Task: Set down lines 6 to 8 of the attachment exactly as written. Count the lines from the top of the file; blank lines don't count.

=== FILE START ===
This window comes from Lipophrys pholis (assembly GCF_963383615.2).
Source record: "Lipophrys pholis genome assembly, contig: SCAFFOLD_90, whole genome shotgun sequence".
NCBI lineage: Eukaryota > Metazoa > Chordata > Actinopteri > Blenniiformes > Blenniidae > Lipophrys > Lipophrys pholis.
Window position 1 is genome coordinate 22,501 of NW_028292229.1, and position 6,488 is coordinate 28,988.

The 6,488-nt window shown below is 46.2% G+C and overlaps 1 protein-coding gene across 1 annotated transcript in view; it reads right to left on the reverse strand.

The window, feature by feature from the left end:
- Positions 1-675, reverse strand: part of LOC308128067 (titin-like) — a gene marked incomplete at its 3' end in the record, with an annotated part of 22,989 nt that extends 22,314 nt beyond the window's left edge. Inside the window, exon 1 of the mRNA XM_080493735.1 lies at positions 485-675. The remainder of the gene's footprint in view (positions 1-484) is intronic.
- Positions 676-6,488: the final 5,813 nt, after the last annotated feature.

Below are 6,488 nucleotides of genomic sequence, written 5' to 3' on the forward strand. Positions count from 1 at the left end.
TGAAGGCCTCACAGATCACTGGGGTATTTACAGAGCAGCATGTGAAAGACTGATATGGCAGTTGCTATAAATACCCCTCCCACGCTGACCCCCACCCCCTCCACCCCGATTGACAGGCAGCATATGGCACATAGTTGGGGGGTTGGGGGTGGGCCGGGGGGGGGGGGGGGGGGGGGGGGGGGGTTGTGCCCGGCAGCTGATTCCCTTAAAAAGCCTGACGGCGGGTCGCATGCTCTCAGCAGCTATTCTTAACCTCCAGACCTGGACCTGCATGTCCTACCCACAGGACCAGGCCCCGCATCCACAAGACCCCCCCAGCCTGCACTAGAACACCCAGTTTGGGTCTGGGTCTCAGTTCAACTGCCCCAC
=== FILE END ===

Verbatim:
The window, feature by feature from the left end:
- Positions 1-675, reverse strand: part of LOC308128067 (titin-like) — a gene marked incomplete at its 3' end in the record, with an annotated part of 22,989 nt that extends 22,314 nt beyond the window's left edge. Inside the window, exon 1 of the mRNA XM_080493735.1 lies at positions 485-675. The remainder of the gene's footprint in view (positions 1-484) is intronic.
- Positions 676-6,488: the final 5,813 nt, after the last annotated feature.